The US government could facilitate the development of financial services in Cuba by removing its rules preventing banks from serving the Cuban people, and by making it clear that, with the elimination of these rules, foreign banks operating in Cuba will not be subject to US sanctions or fines. Finally, the United States could help the development of modern banking and mobile banking services in Cuba by allowing its companies to provide technology services, now prevented by the embargo.


5 International Integration

International financial integration could provide Cuba with resources from the world capital market to advance its development. The first key-step forward is membership in international financial institutions.9 This would increase its capacity to attract foreign capital, reduce investor risk, support greater economic integration, and lower interest rates for international financing, as well as afford the Cuban government access to international technical assistance and training. Others are already taking important steps toward Cuba’s reintegration into the international financial community: Paris Club creditor nations recently forgave $8.5 billion of Cuba’s $11.1 billion debt, with restructured payments on the remaining debt.10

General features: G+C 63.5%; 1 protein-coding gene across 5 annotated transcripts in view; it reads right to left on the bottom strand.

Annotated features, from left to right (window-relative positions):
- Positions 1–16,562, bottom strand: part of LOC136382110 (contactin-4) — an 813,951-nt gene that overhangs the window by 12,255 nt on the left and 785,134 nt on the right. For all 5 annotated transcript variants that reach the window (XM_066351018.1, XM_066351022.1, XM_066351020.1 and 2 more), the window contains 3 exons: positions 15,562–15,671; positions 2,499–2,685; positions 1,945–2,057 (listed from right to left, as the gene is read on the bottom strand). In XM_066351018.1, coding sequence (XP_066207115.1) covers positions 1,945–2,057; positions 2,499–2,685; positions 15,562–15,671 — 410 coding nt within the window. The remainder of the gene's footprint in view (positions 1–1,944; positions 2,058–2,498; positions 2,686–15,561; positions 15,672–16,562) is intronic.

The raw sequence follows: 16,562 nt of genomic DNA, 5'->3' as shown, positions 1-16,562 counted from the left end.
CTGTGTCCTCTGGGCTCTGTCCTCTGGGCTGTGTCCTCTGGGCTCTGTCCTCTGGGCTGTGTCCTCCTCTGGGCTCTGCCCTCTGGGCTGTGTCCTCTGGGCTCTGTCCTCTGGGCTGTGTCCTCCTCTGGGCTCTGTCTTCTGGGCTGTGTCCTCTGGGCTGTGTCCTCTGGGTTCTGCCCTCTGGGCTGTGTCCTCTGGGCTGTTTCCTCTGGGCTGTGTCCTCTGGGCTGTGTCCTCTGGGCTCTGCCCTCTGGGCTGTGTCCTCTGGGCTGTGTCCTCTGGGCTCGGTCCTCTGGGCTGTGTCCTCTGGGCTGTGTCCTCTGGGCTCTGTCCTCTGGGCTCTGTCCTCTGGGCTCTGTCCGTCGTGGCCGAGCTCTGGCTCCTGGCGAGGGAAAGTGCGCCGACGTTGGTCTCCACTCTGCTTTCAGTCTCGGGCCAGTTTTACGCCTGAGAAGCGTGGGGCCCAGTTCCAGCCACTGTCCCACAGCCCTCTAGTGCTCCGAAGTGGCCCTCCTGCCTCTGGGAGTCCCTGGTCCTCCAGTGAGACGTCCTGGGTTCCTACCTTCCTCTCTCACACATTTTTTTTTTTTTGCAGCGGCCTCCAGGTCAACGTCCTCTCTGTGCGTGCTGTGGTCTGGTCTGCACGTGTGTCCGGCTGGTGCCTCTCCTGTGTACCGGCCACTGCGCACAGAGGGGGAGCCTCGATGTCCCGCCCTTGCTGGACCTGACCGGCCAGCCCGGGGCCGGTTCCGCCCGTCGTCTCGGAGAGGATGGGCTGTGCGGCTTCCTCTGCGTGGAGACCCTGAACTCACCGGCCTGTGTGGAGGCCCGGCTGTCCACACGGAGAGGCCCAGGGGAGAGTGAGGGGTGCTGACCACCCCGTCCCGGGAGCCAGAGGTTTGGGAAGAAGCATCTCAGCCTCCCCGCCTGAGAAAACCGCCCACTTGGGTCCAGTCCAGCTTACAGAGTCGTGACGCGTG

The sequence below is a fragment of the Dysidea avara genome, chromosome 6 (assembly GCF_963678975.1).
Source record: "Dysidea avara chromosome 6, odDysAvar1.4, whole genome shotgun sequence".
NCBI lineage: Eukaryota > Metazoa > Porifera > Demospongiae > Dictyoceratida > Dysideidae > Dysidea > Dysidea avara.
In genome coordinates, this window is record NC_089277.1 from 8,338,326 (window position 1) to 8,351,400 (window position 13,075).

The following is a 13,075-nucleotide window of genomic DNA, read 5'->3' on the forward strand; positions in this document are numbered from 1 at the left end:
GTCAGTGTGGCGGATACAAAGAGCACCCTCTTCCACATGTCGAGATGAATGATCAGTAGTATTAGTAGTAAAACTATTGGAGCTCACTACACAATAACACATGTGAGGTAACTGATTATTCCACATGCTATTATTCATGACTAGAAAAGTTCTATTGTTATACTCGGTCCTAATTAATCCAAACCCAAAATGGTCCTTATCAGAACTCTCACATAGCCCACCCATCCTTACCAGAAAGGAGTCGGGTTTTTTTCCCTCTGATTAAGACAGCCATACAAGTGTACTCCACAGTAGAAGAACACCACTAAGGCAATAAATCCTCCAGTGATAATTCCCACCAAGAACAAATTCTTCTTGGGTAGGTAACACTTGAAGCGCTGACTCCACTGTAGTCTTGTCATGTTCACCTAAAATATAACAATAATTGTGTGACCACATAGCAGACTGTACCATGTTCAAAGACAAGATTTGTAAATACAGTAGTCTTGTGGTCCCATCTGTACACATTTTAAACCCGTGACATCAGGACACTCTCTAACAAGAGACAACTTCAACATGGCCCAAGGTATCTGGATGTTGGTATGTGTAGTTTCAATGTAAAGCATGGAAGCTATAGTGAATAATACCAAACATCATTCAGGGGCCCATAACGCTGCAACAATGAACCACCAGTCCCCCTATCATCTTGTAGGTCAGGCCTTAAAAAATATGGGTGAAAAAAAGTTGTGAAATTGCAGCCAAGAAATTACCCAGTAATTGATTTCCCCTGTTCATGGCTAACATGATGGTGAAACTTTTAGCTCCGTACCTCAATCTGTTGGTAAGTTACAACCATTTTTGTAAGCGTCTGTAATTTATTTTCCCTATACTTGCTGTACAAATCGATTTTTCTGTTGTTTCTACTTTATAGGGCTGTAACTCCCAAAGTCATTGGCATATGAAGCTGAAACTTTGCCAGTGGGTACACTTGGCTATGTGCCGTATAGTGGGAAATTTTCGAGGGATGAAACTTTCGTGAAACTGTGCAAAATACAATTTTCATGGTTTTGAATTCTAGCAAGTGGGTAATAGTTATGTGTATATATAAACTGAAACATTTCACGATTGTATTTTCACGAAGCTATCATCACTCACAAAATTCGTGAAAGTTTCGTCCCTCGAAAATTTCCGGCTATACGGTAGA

Stronger representation of foreign banks and financial institutions on the island could establish another important link between the Cuban financial system and the world capital market. These foreign banks are unlikely to meet the needs of small lenders, but they may be able to provide loans for public-sector and public-private enterprises (such as tourism) that would be necessary for large-scale projects.